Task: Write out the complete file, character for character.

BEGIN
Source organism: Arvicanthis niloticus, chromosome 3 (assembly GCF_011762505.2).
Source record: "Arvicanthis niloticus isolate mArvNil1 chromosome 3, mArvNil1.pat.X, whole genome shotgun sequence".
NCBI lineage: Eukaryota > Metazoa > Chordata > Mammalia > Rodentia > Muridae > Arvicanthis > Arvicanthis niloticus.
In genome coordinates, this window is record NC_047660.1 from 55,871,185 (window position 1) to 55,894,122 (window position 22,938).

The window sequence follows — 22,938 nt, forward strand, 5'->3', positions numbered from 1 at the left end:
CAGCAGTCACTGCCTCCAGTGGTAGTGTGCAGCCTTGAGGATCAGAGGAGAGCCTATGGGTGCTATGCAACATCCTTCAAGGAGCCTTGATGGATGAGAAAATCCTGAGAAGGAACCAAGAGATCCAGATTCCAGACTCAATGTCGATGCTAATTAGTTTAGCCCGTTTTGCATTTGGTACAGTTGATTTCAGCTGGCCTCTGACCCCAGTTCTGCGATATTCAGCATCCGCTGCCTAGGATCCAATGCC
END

Source organism: Arvicanthis niloticus, chromosome 3 (assembly GCF_011762505.2).
Source record: "Arvicanthis niloticus isolate mArvNil1 chromosome 3, mArvNil1.pat.X, whole genome shotgun sequence".
NCBI lineage: Eukaryota > Metazoa > Chordata > Mammalia > Rodentia > Muridae > Arvicanthis > Arvicanthis niloticus.
In genome coordinates, this window is record NC_047660.1 from 55,871,185 (window position 1) to 55,894,122 (window position 22,938).

The window sequence follows — 22,938 nt, forward strand, 5'->3', positions numbered from 1 at the left end:
CAGCAGTCACTGCCTCCAGTGGTAGTGTGCAGCCTTGAGGATCAGAGGAGAGCCTATGGGTGCTATGCAACATCCTTCAAGGAGCCTTGATGGATGAGAAAATCCTGAGAAGGAACCAAGAGATCCAGATTCCAGACTCAATGTCGATGCTAATTAGTTTAGCCCGTTTTGCATTTGGTACAGTTGATTTCAGCTGGCCTCTGACCCCAGTTCTGCGATATTCAGCATCCGCTGCCTAGGATCCAATGCC